Do NOT Set Goals for Yourself This Year!

I know, I know. This doesn’t sound like me at all, but hear me out.

I just finished reading a fascinating book by Charles Duhigg entitled “The Power of Habit: Why We Do What We Do in Life and Business.” In it, Duhigg studies the science of behavior, focusing particularly on habits. In essence, our entire lives can be summed up by our habits, those things we do incessantly, day in and day out. From brushing our teeth, to the places we shop to the way we eat, sleep, work and play, our habits define us. Good habits, done over a long period of time, have incredible results. Bad habits, even little ones, done over a long period of time can destroy us.

The key to changing your life is to change your habits, but this is easier said than done.

In the book, researchers studied people who underwent radical and enduring lifestyle changes and found that the secret nearly always boiled down to what is known as a single keystone habit.

A keystone habit is a single habit which, when implemented, has a ripple effect on a dozen other areas of life. In other words, we change the MOST when we focus on changing the least. The key is changing that ONE habit that will then ripple out to so many other areas of your life.

So, at the risk of sounding anti-change, may I humbly suggest that you not set goalS for yourself this year. Just focus on ONE goal, that when accomplished, will have the greatest impact on your life.

So where do you start?

I’ve discovered that there are five habits that most affect the Christian life:

1. Attending church and small group weekly.

2. Spending time with God in His Word and prayer daily.

3. Serving in a weekly ministry.

4. Giving back to God at least 10% of my income.

5. Sharing Christ with others by inviting them to church, talking about my faith, and going on mission trips.

Today, these five habits are so deeply ingrained in my lifestyle that they come as second nature. They have shaped who I am and what God has done in my life.

However, they took time to become habits. Years.

So, let me suggest that you first focus all of your energies on number one until it is ingrained in your lifestyle, then move on to #2, then #3 and so on.

If you will do this, then in about 3 or 4 years your ENTIRE LIFE will be radically changed to the glory of God.

Or, you could just set 5-10 goals that you’ll break before February.

May this be the year of real and lasting change in your life!


  • Scott Creager
    Posted at 17:24h, 03 January Reply

    So true. We get caught up in making to-do lists, check lists, life development plans and such, and then we are not careful to stay focus on the goal. As Christians, our goal to be more like Jesus, so thus we make a list, attend church, read my Bible, etc. but here’s the trap, we start checking off not the goal but the tasks. Don’t get me wrong, I use lists all the time. Daily, weekly, and yearly lists, and check them off as a means of organization to achieve more, but the goal is not make a list and check it off. The goal is to make it a habit so much that it doesn’t end up on the list. Example: Say I wanted to tackle #4 and give back 10% of my income. I wouldn’t simply put that on a list or plan and then check off when completed. I must put on a list, things that will make it habitual and thus achieve the goal. Sanctification does not come from checking boxes and crossing off lists. It’s when your lists become habits.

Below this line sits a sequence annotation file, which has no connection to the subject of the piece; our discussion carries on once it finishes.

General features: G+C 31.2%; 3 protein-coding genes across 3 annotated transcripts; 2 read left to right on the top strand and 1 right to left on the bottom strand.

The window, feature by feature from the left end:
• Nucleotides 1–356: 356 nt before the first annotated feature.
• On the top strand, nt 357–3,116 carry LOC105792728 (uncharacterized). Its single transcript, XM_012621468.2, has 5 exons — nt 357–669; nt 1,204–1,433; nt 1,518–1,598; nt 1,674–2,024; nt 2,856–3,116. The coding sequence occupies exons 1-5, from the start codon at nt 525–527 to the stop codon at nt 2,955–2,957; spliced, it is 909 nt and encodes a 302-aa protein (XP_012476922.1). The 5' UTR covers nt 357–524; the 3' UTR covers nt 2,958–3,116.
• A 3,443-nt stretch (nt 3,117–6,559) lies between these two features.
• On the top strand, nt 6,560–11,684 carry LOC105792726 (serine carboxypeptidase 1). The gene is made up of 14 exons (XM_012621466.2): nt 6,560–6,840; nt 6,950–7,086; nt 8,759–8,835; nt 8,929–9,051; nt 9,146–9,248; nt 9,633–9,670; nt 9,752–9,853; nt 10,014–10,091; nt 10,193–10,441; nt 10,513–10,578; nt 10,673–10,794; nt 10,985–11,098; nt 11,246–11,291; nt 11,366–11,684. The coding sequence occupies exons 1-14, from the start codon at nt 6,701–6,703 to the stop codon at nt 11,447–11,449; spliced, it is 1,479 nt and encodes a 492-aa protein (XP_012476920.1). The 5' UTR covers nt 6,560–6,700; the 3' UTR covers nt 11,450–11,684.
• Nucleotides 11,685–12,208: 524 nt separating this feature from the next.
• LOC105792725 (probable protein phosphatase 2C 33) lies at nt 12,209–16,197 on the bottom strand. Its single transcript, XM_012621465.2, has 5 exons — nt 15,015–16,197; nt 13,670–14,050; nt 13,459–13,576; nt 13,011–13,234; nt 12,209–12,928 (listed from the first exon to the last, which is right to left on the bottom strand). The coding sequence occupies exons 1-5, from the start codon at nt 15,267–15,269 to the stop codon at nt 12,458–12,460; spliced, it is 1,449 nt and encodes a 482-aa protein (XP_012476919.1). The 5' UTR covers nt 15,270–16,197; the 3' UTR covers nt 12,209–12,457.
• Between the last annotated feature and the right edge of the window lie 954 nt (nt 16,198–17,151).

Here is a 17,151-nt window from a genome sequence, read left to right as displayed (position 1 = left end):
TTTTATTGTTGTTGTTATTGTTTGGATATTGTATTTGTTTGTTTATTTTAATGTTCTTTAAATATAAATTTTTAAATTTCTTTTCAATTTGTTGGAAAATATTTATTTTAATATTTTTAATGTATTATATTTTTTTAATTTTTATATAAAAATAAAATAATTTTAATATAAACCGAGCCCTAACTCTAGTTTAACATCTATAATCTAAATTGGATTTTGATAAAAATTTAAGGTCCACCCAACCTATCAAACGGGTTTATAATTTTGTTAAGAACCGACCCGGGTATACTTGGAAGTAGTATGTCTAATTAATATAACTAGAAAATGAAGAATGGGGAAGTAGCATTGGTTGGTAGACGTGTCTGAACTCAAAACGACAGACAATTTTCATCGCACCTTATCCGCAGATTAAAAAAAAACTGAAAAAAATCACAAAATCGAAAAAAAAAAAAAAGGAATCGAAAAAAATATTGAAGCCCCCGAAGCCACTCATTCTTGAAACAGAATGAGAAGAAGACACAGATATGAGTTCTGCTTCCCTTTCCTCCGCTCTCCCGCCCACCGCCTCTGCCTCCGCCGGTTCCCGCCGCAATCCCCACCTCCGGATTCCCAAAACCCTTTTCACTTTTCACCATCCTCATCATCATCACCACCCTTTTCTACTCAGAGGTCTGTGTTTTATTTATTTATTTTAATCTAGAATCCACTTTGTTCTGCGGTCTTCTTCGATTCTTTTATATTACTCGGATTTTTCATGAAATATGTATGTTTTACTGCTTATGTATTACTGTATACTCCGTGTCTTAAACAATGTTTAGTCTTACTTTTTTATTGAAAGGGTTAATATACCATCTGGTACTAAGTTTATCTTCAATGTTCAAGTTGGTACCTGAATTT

• Brian Moss
      Posted at 18:38h, 03 January Reply

      Well said bro!

      • Colleen Gifford
        Posted at 01:41h, 09 January Reply

        In other words, start living like we believe in Our Father, not just saying it! 🙂

  • Robert Bannister
    Posted at 14:50h, 08 January Reply

    For those needing health changes, this is even more applicable. To become a person who exercises and eats right, it has to become part of who you are. You have to change how you think. It took me all of last year to change this process, but it finally became a reality. In our spiritual walk with Christ(which is more so physical)we do the same thing. To form habits desired, we have to keep on doing the action even when we don’t feel like it. As I continued to go to the gym, even on the days I was not up to it, it created a new mindset. I began to see that I could do it even on my lowest of days. It created fortitude. As we begin this type of movement in one area, as Pastor Moss put it, we then are more easily able to make the changes in other areas of life. Have trouble? Ask the Spirit, he is good at reminding you and pushing you toward that goal.

  • lois collins
    Posted at 17:30h, 08 January Reply

    Although I agree with the basic premise, action steps (smaller “do-ables”) are important to help you achieve the one main goal. Too many goals can really cloud your direction, cause quick failure, and result in frustration. Steps towards one goal can be more easily achieve. In organizations, mission statements should be succinct rather than elaborate.

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